What’s the best way to see the United States? Driving, of course!!!


Monument Valley, AZ/UT

As an immigrant from South Korea, I was always in awe of the sheer size of the United States.  I couldn’t put my mind around how big this country is, especially coming from a small country like South Korea, which is roughly the size of Kentucky, maybe slightly smaller than Kentucky.

I was too young (age 9) when my family moved to the United States, so I barely got farther than the capital city region of Seoul.  When I went back to visit South Korea in my twenties, I did get to drive all the way south to Busan from Seoul, which gave me a pretty good idea of the size of the country.

That drive, took roughly 5 hours with some traffic along the way.  It almost reminded me of driving from New York City to Washington D.C.  

Driving in South Korea is one thing, but nothing is quite like driving on the gigantic landmass that is the United States.  Nothing really prepares you for it.  Even when we drove in Europe to explore Germany and Austria, which was going from one country to another, the drive wasn’t that bad.  My wife and I actually enjoyed being able to drive to another country(!) only a few hours from the city of Heidelberg.

European Union, as big as it is, is still only about half the size of the United States.  We could theoretically drive from Spain to Finland, a distance of about 2,500 miles within 2 days, if we don’t sleep, take no breaks and we only fill up on fuel.  That drive would be epic for sure, but at 2,500 miles, that would take me only from Maine to Utah, if driving on the continental U.S.

I would still have to drive further to cover Nevada then finally to California.  It’s just mind boggling how big this continent is…

I was so enamored of this country that I had always wanted to see this country the best way possible, which is driving it.  Doing a cross country road trip is on most American’s bucket list.  It is one of those things that you must do, at least once, to properly explore this great country.

Because of those reasons above, my wife and I went on many epic road trips during our 20+ years of our marriage.  They were:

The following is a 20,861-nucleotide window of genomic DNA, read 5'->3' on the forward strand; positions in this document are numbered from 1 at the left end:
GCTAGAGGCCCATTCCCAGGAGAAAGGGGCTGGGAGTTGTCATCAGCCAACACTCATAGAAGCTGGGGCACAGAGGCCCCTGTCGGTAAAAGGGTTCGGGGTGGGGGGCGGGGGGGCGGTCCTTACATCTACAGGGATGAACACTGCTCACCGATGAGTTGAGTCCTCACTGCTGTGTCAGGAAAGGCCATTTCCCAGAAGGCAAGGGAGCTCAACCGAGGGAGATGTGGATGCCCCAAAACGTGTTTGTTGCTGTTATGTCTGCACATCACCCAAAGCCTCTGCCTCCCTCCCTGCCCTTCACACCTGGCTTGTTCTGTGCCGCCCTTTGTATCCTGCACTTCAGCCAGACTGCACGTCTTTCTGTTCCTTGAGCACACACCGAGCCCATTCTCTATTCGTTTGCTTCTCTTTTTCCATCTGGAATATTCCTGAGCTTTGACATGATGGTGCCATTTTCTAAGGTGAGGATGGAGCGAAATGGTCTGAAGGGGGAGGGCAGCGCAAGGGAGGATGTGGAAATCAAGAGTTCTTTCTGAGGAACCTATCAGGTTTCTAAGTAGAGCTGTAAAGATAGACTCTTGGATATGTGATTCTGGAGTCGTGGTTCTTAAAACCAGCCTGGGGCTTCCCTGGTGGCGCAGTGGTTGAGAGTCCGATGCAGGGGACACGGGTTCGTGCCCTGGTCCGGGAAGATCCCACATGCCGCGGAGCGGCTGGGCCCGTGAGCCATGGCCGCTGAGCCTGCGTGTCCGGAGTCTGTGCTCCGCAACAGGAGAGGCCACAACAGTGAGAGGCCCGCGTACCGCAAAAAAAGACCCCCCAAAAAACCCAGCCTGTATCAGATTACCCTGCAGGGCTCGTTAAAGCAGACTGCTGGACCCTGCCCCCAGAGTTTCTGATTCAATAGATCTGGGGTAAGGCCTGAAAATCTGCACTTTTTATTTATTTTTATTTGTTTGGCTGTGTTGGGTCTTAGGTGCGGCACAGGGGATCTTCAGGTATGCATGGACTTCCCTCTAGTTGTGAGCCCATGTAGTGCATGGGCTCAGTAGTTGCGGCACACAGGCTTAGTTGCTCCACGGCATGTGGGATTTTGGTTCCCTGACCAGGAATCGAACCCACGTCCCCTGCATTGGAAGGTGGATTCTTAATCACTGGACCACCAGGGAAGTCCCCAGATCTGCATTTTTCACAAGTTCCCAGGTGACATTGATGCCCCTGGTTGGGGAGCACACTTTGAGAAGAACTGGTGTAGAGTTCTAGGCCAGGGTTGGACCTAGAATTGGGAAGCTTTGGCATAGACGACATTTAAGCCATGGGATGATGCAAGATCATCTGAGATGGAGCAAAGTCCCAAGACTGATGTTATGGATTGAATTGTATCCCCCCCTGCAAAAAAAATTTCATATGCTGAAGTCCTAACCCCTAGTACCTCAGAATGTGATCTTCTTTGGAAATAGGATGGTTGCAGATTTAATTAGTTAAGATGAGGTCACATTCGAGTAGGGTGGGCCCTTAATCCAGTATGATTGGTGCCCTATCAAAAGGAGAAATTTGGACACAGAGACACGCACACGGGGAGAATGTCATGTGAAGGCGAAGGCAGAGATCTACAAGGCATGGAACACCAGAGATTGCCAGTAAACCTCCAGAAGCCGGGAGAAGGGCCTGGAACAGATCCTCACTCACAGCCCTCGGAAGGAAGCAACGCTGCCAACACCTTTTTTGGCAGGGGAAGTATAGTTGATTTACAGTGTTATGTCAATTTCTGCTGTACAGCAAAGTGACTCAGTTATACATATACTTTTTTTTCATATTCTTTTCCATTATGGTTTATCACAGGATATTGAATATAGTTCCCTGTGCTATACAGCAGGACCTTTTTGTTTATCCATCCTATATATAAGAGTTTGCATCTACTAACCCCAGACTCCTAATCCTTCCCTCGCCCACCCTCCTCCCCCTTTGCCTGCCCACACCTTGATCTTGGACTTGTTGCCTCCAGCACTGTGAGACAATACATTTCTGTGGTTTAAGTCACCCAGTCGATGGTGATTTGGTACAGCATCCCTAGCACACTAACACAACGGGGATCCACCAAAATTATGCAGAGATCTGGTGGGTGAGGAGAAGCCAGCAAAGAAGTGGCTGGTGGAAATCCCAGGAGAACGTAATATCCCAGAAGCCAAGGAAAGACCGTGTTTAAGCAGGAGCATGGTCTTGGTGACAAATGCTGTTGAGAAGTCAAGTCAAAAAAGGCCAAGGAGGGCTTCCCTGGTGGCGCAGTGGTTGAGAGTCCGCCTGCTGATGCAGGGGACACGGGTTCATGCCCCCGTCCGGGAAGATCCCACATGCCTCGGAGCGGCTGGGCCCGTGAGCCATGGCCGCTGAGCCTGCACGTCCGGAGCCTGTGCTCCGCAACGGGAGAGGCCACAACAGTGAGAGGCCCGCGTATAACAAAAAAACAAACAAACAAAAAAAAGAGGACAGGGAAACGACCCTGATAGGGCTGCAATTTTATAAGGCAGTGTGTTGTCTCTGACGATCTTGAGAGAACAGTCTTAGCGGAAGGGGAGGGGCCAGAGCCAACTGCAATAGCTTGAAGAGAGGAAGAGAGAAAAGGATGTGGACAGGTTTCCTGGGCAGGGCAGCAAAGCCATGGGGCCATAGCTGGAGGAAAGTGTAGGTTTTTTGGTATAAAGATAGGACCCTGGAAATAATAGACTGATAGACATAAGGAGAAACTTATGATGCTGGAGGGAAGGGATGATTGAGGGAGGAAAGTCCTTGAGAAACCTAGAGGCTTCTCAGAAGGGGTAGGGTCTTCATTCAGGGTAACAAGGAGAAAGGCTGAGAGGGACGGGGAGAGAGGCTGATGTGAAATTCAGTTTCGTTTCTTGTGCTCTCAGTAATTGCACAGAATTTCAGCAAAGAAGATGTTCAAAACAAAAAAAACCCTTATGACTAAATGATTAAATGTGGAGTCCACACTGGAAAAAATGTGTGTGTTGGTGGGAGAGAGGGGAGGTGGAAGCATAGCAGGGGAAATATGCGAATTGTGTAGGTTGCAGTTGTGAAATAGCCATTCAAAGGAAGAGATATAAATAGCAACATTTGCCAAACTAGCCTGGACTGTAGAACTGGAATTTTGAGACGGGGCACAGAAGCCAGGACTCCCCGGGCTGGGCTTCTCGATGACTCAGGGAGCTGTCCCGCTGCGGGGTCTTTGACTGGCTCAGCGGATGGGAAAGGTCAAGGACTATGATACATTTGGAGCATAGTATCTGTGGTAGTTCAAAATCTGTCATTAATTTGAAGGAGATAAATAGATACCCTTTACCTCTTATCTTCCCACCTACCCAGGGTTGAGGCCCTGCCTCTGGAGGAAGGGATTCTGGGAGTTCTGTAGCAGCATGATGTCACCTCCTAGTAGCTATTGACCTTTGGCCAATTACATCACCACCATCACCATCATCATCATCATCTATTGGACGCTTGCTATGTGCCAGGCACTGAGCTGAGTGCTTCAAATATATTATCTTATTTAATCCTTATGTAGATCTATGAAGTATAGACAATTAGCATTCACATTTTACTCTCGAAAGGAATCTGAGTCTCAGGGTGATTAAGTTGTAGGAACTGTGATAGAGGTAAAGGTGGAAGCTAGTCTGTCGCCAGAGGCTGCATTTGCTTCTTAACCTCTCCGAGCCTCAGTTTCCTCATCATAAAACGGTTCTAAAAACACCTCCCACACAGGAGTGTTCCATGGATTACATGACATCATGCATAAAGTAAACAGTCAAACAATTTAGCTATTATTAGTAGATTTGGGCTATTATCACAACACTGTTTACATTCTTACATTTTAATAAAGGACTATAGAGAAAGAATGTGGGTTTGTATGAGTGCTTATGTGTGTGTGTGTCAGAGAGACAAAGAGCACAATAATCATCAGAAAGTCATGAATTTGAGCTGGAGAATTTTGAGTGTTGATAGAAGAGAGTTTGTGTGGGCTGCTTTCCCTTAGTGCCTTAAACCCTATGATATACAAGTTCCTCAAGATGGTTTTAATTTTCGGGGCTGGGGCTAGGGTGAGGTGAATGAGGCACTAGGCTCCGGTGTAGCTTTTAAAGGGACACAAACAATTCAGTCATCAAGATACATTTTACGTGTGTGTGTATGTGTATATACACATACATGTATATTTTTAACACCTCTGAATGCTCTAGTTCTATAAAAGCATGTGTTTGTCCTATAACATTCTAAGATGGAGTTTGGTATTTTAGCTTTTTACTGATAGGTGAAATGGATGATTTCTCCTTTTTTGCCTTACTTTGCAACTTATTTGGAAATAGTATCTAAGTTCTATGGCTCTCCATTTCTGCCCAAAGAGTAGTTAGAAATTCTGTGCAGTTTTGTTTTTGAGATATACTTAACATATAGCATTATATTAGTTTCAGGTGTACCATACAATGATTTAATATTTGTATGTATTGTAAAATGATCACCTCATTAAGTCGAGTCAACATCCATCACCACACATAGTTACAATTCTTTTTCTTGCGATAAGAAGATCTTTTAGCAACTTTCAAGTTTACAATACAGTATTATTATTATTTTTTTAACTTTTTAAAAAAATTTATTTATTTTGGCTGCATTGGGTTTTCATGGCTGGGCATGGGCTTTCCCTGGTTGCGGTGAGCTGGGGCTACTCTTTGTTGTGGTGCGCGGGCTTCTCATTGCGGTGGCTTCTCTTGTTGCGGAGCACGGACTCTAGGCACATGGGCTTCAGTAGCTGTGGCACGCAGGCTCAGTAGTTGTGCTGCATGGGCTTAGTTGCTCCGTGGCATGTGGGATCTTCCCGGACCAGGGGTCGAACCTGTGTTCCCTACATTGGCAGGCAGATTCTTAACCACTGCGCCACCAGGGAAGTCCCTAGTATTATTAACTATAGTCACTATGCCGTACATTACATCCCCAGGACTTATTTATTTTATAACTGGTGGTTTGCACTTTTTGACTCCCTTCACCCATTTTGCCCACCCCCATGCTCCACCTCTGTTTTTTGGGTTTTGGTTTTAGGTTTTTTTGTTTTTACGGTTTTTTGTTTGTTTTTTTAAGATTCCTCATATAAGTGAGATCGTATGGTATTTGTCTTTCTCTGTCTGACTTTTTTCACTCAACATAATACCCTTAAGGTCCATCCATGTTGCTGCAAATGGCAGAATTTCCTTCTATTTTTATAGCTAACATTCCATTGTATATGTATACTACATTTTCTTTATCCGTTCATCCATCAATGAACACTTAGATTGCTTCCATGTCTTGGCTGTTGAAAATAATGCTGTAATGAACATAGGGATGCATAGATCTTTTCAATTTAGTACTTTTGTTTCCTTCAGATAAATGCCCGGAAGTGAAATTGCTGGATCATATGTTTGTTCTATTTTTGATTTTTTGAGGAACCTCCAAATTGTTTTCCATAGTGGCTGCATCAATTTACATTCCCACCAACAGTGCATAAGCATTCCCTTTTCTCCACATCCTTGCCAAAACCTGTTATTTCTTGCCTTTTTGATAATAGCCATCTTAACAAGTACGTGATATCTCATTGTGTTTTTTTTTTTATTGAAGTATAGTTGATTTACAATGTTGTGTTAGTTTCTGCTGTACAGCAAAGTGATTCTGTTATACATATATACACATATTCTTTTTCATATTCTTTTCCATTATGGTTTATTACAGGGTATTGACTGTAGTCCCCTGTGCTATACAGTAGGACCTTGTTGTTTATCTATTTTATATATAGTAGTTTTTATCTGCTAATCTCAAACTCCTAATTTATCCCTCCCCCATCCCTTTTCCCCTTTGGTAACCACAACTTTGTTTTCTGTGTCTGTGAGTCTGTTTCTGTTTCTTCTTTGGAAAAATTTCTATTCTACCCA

1. Trips to Canada on multiple occasions to visit great cities like Toronto, Montreal, Quebec City, and Ottawa 
  2. Cross country trip going from New York City to Colorado 
  3. Trip to New Orleans with stops at Knoxville and Memphis
  4. Trip to Florida to visit iconic places like Key West, Key Largo, Orlando, Miami with stops at Myrtle Beach, Hilton Head Island, and Savanna 

The longest duration among those trips we took was roughly 3 weeks (and over 8000 miles) to go from New York City to Colorado, and back.  We made frequent stops along the way to visit these places:

  • Cleveland (Ohio): to visit Rock & Rock Hall of Fame and to walk around the city
  • Chicago (Illinois):  to visit the John Hancock Building, the Navy Pier, and other attractions 
  • Minneapolis (Minnesota):  to visit the Mall of America and to see downtown Minneapolis, the stomping grounds of Prince, the iconic musical artist
  • Sioux Falls (South Dakota): to visit Sioux Falls (there’s actually a waterfall with the same name!), and to see downtown 
  • Rapid City (South Dakota):  to visit the Badlands and Mount Rushmore 
  • Snowmass Village, Aspen, Vail (Colorado):  we were into skiing at the time and we had to visit these iconic places
  • Denver (Colorado):  to visit the downtown 
  • St. Louis (Missouri):  to visit the Gateway Arch National Park and downtown 
  • Cincinnati (Ohio):  to try local chili from Skyline Chili, and to see downtown 
  • Pittsburgh (Pennsylvania):  to visit downtown 

At that time, we thought doing a 3 week long trip was an insane idea especially at our age (early 30’s).  What made the trip possible was that we were preparing to move to Hawaii from New York City that same year.  We were in the process of selling our apartment (and selling or donating most of our stuff), and I felt the time was right to do this.